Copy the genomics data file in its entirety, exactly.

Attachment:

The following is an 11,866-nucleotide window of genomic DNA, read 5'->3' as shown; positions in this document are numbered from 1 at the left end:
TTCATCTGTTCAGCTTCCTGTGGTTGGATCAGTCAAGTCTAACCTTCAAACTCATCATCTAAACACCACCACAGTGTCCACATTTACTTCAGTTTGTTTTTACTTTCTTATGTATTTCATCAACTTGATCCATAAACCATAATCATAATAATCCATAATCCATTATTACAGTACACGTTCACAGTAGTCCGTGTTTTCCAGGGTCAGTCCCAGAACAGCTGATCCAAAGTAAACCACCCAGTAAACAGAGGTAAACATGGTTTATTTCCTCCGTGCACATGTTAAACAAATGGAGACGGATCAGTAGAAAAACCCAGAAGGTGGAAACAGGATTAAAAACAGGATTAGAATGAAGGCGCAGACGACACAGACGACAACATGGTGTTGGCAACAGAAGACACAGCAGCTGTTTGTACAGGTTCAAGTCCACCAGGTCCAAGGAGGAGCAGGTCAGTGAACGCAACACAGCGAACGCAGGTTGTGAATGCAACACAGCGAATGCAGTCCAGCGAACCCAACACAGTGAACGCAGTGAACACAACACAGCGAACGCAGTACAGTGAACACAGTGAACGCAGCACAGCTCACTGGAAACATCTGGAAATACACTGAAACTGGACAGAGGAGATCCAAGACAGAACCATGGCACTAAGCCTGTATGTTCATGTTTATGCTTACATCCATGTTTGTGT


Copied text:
The following is an 11,866-nucleotide window of genomic DNA, read 5'->3' as shown; positions in this document are numbered from 1 at the left end:
TTCATCTGTTCAGCTTCCTGTGGTTGGATCAGTCAAGTCTAACCTTCAAACTCATCATCTAAACACCACCACAGTGTCCACATTTACTTCAGTTTGTTTTTACTTTCTTATGTATTTCATCAACTTGATCCATAAACCATAATCATAATAATCCATAATCCATTATTACAGTACACGTTCACAGTAGTCCGTGTTTTCCAGGGTCAGTCCCAGAACAGCTGATCCAAAGTAAACCACCCAGTAAACAGAGGTAAACATGGTTTATTTCCTCCGTGCACATGTTAAACAAATGGAGACGGATCAGTAGAAAAACCCAGAAGGTGGAAACAGGATTAAAAACAGGATTAGAATGAAGGCGCAGACGACACAGACGACAACATGGTGTTGGCAACAGAAGACACAGCAGCTGTTTGTACAGGTTCAAGTCCACCAGGTCCAAGGAGGAGCAGGTCAGTGAACGCAACACAGCGAACGCAGGTTGTGAATGCAACACAGCGAATGCAGTCCAGCGAACCCAACACAGTGAACGCAGTGAACACAACACAGCGAACGCAGTACAGTGAACACAGTGAACGCAGCACAGCTCACTGGAAACATCTGGAAATACACTGAAACTGGACAGAGGAGATCCAAGACAGAACCATGGCACTAAGCCTGTATGTTCATGTTTATGCTTACATCCATGTTTGTGT